President Clinton's coming showdown with Congress over a $217 billion highway bill promises to be more than a punch-out over pork-barrel projects. In many ways, it could be a defining moment of his second term. If the President doesn't take a stand against runaway transportation spending, he'll soon find his long-sought balanced budget paved over. And he'll send a message to Hill porkmeisters that the coming era of budget surpluses gives them license to spend like drunken swabbies.
The six-year highway and transit measure that's heading for overwhelming House approval would boost transportation spending by $33 billion above the levels of last year's budget accord. Republican leaders have let the bill's drafters salt it with 1,467 "demonstration projects"--$9.3 billion targeted for specific roads, bridges, and even university studies in 400 congressional districts.
OUTMUSCLED. So what happened to the GOP's vaunted fiscal discipline? The party is nervous about losing control of the House in November, and bringing home the bacon is a sure vote-getter. Democrats are happy to play along--if they get their cut. And House Transportation Committee Chairman Bud Shuster (R-Pa.), the Hill's Prince of Pork, outmuscled fiscal hawks like House Budget Chairman John Kasich (R-Ohio), who says the bill perpetuates Washington's "culture of spending."
House GOP leaders swear they'll honor the budget deal, promising to make offsetting cuts in other domestic programs. But budget experts wonder how real any cuts of that magnitude would be. "They're going to bust the caps, either explicitly or by subterfuge," says former Congressional Budget Office Director Rudolph G. Penner.
Although Administration budgeteers are clucking over the GOP's edifice complex, Clinton isn't exactly a fiscal purist himself. His 1999 budget calls for a $90 billion increase in domestic spending, much of it for education and other "public investments." Now he fears that Congress' love of asphalt and buses will come at the expense of his social agenda.
But a frontal assault on Shuster's bill would inflame congressional Democrats--dangerous for a President still under the threat of impeachment. So Clintonites are joining with Kasich and moderate Democrats to create enough embarrassment to whittle the bill down in negotiations with the Senate.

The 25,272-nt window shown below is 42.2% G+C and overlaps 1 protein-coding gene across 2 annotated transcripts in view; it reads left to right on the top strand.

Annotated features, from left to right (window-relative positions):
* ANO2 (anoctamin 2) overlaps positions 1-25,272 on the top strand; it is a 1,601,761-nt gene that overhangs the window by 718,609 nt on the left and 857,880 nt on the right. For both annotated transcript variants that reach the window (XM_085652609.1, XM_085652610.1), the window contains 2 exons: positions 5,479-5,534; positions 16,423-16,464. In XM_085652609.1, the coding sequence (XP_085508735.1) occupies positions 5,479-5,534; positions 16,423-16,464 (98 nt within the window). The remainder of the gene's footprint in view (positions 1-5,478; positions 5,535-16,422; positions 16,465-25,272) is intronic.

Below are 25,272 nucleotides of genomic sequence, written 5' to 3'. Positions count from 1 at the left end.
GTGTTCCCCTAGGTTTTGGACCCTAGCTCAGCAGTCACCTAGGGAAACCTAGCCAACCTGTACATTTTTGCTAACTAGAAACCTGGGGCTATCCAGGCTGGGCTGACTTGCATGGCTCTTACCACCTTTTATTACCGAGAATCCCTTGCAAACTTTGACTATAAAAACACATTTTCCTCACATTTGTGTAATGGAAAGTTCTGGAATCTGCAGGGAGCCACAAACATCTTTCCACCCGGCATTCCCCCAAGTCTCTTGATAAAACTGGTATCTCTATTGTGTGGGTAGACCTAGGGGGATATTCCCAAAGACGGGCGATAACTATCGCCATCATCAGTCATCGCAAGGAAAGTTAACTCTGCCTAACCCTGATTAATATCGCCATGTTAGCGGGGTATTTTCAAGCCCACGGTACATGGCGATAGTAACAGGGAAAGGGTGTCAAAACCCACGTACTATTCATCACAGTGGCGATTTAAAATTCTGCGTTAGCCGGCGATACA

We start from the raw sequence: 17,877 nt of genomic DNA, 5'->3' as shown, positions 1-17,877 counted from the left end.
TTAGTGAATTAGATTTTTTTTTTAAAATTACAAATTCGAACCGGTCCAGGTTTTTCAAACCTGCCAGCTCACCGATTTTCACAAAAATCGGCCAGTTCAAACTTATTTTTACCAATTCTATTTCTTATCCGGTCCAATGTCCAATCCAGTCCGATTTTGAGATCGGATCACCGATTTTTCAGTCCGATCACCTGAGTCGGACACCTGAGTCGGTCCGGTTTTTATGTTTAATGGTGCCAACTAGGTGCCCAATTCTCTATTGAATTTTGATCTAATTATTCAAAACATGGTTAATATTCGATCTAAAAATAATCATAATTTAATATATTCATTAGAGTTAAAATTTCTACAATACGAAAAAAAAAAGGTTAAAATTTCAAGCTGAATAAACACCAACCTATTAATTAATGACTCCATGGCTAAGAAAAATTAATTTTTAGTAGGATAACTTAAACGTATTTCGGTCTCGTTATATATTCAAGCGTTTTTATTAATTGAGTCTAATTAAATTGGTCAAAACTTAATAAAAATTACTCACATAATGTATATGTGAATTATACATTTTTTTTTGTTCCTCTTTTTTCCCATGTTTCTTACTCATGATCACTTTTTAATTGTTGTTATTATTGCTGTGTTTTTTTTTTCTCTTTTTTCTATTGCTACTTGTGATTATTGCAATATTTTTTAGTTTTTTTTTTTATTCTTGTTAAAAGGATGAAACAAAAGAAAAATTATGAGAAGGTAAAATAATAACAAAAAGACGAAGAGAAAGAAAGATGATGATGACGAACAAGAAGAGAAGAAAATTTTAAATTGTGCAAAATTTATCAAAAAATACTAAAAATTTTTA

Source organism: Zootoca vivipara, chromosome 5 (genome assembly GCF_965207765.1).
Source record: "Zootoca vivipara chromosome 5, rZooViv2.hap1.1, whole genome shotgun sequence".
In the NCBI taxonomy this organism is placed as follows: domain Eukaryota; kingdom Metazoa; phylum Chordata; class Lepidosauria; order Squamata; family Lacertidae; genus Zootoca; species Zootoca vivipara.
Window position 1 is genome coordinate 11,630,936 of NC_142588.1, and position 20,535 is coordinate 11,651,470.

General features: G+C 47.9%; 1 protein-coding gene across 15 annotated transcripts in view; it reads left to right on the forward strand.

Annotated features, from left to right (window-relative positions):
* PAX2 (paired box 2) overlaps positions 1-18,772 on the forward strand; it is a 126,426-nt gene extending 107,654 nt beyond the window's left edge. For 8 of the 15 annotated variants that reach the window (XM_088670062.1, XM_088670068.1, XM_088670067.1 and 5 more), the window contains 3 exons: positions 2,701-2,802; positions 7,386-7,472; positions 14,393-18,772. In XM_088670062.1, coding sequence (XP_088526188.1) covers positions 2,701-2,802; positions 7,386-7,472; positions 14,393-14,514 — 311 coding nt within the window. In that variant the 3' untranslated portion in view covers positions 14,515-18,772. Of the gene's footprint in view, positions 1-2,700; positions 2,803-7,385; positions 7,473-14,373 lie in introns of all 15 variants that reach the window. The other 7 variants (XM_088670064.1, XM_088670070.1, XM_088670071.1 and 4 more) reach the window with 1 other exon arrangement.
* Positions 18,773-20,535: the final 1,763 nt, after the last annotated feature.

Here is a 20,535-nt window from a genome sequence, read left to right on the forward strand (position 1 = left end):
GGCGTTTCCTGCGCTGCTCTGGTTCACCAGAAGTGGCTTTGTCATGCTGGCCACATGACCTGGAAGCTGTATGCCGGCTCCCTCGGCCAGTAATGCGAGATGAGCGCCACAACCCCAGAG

BARGE BOONDOGGLE? Shuster & Co. will counter that public-works spending packs a mighty economic wallop--creating jobs and paving the way for a more productive economy. Even after a big spending boost in 1991, the U.S. needs to pour $358 billion into roads and $73 billion into transit between now and 2002 to keep traffic moving, argues the American Association of State Highway & Transportation Officials.
But with the economy running at top speed, public-works stimulus is hardly vital. As for boosting productivity, "infrastructure is important, but it's not special," says economist Douglas Holtz-Eakin of Syracuse University. Transportation spending looks even worse when the cash is earmarked by politicians--a practice the House is taking to record levels. Two examples: $14 million to buy barges for a company that transports new cars to dealers in Brooklyn and Manhattan and $2.75 million for an access road to a Dayton baseball stadium.
Largesse like that buys loads of support on the Hill. That's why White House aides consider the threat of a Presidential veto, as one puts it, "mere symbolism." They hope Clinton can schmooze the bill down till it's closer to $200 billion. But it's hard to negotiate over the roar of a bulldozer.